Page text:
Sea row better left untouched


The maritime dispute will not be on the agenda of the Association of Southeast Asian Nations (Asean) Summit, given that President Rodrigo Duterte had declared the issue “is better left untouched.”

The President on Sunday reiterated he does not want to bring up the enforcement of the landmark United Nations (UN) Arbitration Tribunal ruling in July 2016 that found China’s claim over the entire South China Sea illegal.

“China is the number one economic power. We have to be friends [with China]. Other countries would like us to confront China on these issues; the South China Sea [issue]is better left untouched,” Duterte said in his speech during the Asean Business and Investment Summit.

“Xi Jinping agreed it is better to preserve the nation than wage a useless war,” the President added, referring to his conversation with Chinese President Xi during their bilateral meeting on Saturday night after they attended the Asia Pacific Economic Cooperation (APEC) meeting in Danang, Vietnam.

CROWD MAGNET Canada’s Prime Minister Justin Trudeau (center) greets performers upon arriving at Clark International Airport in Pampanga province, north of Manila, to attend the 31st Association of SouthEast Asian Nations (ASEAN) Summit.

Several countries – Malaysia, Indonesia, Vietnam, Brunei, Cambodia, Singapore, China, the Philippines and Taiwan – have overlapping claims over the South China Sea. The international tribunal in its ruling said the Spratly Islands, Panganiban (Mischief) Reef, Ayungin (Second Thomas) Shoal and Recto (Reed) Bank are all within the Philippines’ exclusive economic zone and that “China had violated the Philippines’ sovereign rights by interfering with Philippine fishing and petroleum exploration; constructing artificial islands and failing to prevent Chinese fishermen from fishing in the zone.”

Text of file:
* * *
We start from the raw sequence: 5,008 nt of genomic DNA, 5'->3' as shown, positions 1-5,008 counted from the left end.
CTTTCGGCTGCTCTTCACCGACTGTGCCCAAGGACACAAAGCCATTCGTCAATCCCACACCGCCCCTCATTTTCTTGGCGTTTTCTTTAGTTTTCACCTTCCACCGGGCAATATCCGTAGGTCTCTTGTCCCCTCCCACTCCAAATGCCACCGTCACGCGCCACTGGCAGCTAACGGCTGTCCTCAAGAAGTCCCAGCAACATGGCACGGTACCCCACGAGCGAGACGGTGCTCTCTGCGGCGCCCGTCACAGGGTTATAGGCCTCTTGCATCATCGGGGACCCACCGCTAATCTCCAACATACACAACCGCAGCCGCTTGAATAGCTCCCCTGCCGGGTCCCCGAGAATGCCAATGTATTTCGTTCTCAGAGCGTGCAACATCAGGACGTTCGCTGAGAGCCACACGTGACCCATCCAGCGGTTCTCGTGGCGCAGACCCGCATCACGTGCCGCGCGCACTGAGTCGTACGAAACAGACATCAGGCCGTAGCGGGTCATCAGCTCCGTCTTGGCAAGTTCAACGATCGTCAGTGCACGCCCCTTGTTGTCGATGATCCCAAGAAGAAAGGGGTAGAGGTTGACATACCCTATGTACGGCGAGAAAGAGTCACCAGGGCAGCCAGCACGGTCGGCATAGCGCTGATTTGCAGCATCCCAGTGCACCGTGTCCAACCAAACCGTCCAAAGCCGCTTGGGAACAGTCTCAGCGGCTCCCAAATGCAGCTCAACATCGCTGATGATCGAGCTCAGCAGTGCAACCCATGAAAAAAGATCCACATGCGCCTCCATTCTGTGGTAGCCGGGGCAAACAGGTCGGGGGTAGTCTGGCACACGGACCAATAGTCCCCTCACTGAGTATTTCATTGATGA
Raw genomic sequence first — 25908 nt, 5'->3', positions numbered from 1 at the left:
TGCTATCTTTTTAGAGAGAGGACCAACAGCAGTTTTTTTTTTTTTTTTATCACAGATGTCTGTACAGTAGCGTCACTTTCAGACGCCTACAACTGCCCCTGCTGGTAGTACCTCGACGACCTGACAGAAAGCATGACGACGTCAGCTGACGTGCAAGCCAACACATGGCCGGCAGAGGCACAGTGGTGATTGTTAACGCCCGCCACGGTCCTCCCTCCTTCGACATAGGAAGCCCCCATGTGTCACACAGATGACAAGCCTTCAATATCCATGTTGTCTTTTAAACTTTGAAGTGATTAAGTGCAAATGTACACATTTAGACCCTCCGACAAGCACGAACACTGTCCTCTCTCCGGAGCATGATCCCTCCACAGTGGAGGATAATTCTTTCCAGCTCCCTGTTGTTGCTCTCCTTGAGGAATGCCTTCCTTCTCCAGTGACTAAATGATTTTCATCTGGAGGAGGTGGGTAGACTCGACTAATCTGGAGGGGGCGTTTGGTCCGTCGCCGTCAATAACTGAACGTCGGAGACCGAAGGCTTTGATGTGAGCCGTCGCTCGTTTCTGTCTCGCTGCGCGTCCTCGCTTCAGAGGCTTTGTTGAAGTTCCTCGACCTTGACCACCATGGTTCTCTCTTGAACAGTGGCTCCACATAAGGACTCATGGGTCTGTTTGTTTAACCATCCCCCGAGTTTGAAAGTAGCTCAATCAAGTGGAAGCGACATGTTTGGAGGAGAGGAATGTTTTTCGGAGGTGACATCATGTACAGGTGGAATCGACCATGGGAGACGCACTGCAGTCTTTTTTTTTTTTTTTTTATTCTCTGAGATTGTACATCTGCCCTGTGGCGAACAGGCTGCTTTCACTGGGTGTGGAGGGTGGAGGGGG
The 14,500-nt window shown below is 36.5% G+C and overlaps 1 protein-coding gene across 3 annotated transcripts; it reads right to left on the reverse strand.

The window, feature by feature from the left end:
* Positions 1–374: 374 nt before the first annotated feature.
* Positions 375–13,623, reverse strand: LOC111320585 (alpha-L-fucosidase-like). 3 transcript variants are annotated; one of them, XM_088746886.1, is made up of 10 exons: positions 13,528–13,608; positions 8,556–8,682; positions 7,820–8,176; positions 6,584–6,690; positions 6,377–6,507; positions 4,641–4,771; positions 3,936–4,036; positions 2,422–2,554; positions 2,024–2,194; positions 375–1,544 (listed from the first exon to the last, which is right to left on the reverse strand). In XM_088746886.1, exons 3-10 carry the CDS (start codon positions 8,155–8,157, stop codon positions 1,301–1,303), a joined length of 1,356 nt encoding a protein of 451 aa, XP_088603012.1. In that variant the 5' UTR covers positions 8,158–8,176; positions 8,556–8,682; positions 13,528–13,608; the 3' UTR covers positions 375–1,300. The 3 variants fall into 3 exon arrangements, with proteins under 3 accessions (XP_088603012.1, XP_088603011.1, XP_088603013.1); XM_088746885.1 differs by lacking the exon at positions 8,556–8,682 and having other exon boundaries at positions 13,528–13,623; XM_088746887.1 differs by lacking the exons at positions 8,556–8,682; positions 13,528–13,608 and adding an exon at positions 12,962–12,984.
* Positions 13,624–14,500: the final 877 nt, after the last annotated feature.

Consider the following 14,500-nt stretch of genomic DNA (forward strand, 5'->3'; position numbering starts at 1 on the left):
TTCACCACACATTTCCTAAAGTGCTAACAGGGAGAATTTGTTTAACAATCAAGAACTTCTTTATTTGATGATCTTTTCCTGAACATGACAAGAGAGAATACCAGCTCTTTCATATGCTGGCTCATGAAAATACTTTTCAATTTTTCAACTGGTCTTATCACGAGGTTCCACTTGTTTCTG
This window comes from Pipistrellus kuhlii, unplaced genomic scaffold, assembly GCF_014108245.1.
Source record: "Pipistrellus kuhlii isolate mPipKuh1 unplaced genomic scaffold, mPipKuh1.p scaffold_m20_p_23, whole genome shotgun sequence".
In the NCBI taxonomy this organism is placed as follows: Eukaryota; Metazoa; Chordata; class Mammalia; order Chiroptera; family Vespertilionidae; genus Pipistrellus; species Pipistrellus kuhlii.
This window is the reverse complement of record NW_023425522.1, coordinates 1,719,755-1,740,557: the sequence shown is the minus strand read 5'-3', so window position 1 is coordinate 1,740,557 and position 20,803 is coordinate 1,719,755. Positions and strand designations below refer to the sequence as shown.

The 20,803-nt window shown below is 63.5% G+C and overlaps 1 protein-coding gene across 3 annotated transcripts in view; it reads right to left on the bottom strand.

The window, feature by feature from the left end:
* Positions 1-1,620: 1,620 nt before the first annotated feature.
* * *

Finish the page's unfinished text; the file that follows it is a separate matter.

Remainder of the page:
Moreover, the tribunal ruled that fishermen from the Philippines and other countries had traditional fishing rights in the Scarborough Shoal.

Duterte, however, said it was not the right time to take an aggressive stance on the ruling’s implementation.

“The arbitration rendered by the international court does not mean anything to anybody, except China, which does not want to follow, and us, to insist [on its implementation]. Even if we want to enforce it, by what means?” Duterte said.

“I do not want to talk about this for the moment. It is not time for aggression, it is not a time for violence. We have so many domestic problems to take care of before we start to venture on some sort of an aggressive stand,” he added.

Negotiating Code of Conduct
Asean leaders are likely to announce the start of negotiations for the Code of Conduct in the South China Sea during the summit, the Department of Foreign Affairs said.

“We expect the leaders to announce the negotiations, but the actual start of negotiations will probably happen sometime next year, which also ties to the fact that the Philippines will take over as country coordinator of Asean-China relations starting next year,” DFA spokesperson Rob Bolivar said.

“The negotiations will be based on the framework of the Code of Conduct that was adopted in August. The framework is the outline of the actual Code,” Bolivar added, referring to the code agreed upon three months ago when the Philippines hosted the 50th Asean Regional Forum.

He, however, could not say if the code would be legally binding, considering that the existing Asean-Declaration of Conduct (DOC) on the South China Sea signed in 2002 is a non-legally binding pact.

The 2002 Asean-DOC provides that parties should “undertake to exercise self-restraint in the conduct of activities that would complicate or escalate disputes and affect peace and stability including, among others, refraining from action of inhabiting on the presently uninhabited islands, reefs, shoals, cays, and other features and to handle their differences in a constructive manner.”

During the 50th Asean Regional Forum in August, Foreign Affairs Secretary Alan Peter Cayetano said China was being practical in proposing a non-binding Code of Conduct in the South China Sea.

Cayetano explained that a legally binding COC would be problematic because Asean and China would have to agree on who would impose the penalties in the event any of the signatories violates its provisions.


Please follow our commenting guidelines.

Comments are closed.